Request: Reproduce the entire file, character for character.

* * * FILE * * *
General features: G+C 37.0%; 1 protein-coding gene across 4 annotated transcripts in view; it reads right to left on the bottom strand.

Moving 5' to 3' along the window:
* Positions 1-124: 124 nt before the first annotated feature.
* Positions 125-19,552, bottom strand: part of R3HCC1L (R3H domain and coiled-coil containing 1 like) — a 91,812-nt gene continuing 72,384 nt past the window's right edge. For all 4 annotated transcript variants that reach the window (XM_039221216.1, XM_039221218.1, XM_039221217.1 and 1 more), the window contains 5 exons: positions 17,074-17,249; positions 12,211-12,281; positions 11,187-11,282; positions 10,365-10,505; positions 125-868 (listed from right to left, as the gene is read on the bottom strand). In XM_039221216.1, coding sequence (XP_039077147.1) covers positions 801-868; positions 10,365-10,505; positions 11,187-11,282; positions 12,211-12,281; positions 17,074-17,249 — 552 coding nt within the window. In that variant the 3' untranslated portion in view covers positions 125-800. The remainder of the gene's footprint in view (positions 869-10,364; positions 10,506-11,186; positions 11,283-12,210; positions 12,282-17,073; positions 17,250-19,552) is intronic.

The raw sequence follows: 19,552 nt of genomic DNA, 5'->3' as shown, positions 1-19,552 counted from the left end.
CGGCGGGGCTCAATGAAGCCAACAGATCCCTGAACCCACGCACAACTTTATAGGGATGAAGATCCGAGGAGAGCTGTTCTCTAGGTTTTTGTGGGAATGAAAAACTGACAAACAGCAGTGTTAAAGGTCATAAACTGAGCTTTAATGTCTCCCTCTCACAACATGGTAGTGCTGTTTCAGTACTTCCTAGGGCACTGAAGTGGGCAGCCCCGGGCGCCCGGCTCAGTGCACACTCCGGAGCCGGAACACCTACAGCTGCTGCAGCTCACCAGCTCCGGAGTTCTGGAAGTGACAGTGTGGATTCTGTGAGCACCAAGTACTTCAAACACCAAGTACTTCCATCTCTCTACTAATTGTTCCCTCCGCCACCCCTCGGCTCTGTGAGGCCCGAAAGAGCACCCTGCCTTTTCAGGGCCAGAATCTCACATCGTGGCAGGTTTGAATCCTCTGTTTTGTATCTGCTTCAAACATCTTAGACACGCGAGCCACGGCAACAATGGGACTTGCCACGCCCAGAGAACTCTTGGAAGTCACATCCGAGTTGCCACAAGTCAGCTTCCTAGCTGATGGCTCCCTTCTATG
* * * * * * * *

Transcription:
General features: G+C 37.0%; 1 protein-coding gene across 4 annotated transcripts in view; it reads right to left on the bottom strand.

Moving 5' to 3' along the window:
* Positions 1-124: 124 nt before the first annotated feature.
* Positions 125-19,552, bottom strand: part of R3HCC1L (R3H domain and coiled-coil containing 1 like) — a 91,812-nt gene continuing 72,384 nt past the window's right edge. For all 4 annotated transcript variants that reach the window (XM_039221216.1, XM_039221218.1, XM_039221217.1 and 1 more), the window contains 5 exons: positions 17,074-17,249; positions 12,211-12,281; positions 11,187-11,282; positions 10,365-10,505; positions 125-868 (listed from right to left, as the gene is read on the bottom strand). In XM_039221216.1, coding sequence (XP_039077147.1) covers positions 801-868; positions 10,365-10,505; positions 11,187-11,282; positions 12,211-12,281; positions 17,074-17,249 — 552 coding nt within the window. In that variant the 3' untranslated portion in view covers positions 125-800. The remainder of the gene's footprint in view (positions 869-10,364; positions 10,506-11,186; positions 11,283-12,210; positions 12,282-17,073; positions 17,250-19,552) is intronic.

The raw sequence follows: 19,552 nt of genomic DNA, 5'->3' as shown, positions 1-19,552 counted from the left end.
CGGCGGGGCTCAATGAAGCCAACAGATCCCTGAACCCACGCACAACTTTATAGGGATGAAGATCCGAGGAGAGCTGTTCTCTAGGTTTTTGTGGGAATGAAAAACTGACAAACAGCAGTGTTAAAGGTCATAAACTGAGCTTTAATGTCTCCCTCTCACAACATGGTAGTGCTGTTTCAGTACTTCCTAGGGCACTGAAGTGGGCAGCCCCGGGCGCCCGGCTCAGTGCACACTCCGGAGCCGGAACACCTACAGCTGCTGCAGCTCACCAGCTCCGGAGTTCTGGAAGTGACAGTGTGGATTCTGTGAGCACCAAGTACTTCAAACACCAAGTACTTCCATCTCTCTACTAATTGTTCCCTCCGCCACCCCTCGGCTCTGTGAGGCCCGAAAGAGCACCCTGCCTTTTCAGGGCCAGAATCTCACATCGTGGCAGGTTTGAATCCTCTGTTTTGTATCTGCTTCAAACATCTTAGACACGCGAGCCACGGCAACAATGGGACTTGCCACGCCCAGAGAACTCTTGGAAGTCACATCCGAGTTGCCACAAGTCAGCTTCCTAGCTGATGGCTCCCTTCTATG